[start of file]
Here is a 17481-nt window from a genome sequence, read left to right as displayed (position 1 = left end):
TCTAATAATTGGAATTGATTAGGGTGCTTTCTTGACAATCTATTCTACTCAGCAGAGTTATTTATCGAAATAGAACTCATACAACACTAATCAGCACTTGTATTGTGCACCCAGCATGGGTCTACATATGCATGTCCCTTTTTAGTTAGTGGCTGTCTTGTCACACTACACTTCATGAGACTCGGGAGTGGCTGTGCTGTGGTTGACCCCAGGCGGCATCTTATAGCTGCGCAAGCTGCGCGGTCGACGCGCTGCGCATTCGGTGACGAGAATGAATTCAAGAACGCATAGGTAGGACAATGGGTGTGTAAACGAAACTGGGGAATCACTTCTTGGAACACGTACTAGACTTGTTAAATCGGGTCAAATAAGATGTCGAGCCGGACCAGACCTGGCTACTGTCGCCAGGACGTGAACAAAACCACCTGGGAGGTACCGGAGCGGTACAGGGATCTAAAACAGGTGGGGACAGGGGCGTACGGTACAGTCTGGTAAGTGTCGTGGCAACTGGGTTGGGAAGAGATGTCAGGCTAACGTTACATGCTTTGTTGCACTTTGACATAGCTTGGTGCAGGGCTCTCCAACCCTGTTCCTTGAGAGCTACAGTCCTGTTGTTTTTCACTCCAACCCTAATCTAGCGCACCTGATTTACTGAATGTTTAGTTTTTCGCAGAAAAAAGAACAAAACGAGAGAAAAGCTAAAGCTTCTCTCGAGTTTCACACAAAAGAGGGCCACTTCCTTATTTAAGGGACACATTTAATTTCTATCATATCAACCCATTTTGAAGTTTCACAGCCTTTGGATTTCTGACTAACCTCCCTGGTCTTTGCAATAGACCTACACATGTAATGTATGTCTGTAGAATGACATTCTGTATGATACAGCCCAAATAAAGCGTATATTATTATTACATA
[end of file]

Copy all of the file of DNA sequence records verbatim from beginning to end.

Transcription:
Here is a 17481-nt window from a genome sequence, read left to right as displayed (position 1 = left end):
TCTAATAATTGGAATTGATTAGGGTGCTTTCTTGACAATCTATTCTACTCAGCAGAGTTATTTATCGAAATAGAACTCATACAACACTAATCAGCACTTGTATTGTGCACCCAGCATGGGTCTACATATGCATGTCCCTTTTTAGTTAGTGGCTGTCTTGTCACACTACACTTCATGAGACTCGGGAGTGGCTGTGCTGTGGTTGACCCCAGGCGGCATCTTATAGCTGCGCAAGCTGCGCGGTCGACGCGCTGCGCATTCGGTGACGAGAATGAATTCAAGAACGCATAGGTAGGACAATGGGTGTGTAAACGAAACTGGGGAATCACTTCTTGGAACACGTACTAGACTTGTTAAATCGGGTCAAATAAGATGTCGAGCCGGACCAGACCTGGCTACTGTCGCCAGGACGTGAACAAAACCACCTGGGAGGTACCGGAGCGGTACAGGGATCTAAAACAGGTGGGGACAGGGGCGTACGGTACAGTCTGGTAAGTGTCGTGGCAACTGGGTTGGGAAGAGATGTCAGGCTAACGTTACATGCTTTGTTGCACTTTGACATAGCTTGGTGCAGGGCTCTCCAACCCTGTTCCTTGAGAGCTACAGTCCTGTTGTTTTTCACTCCAACCCTAATCTAGCGCACCTGATTTACTGAATGTTTAGTTTTTCGCAGAAAAAAGAACAAAACGAGAGAAAAGCTAAAGCTTCTCTCGAGTTTCACACAAAAGAGGGCCACTTCCTTATTTAAGGGACACATTTAATTTCTATCATATCAACCCATTTTGAAGTTTCACAGCCTTTGGATTTCTGACTAACCTCCCTGGTCTTTGCAATAGACCTACACATGTAATGTATGTCTGTAGAATGACATTCTGTATGATACAGCCCAAATAAAGCGTATATTATTATTACATA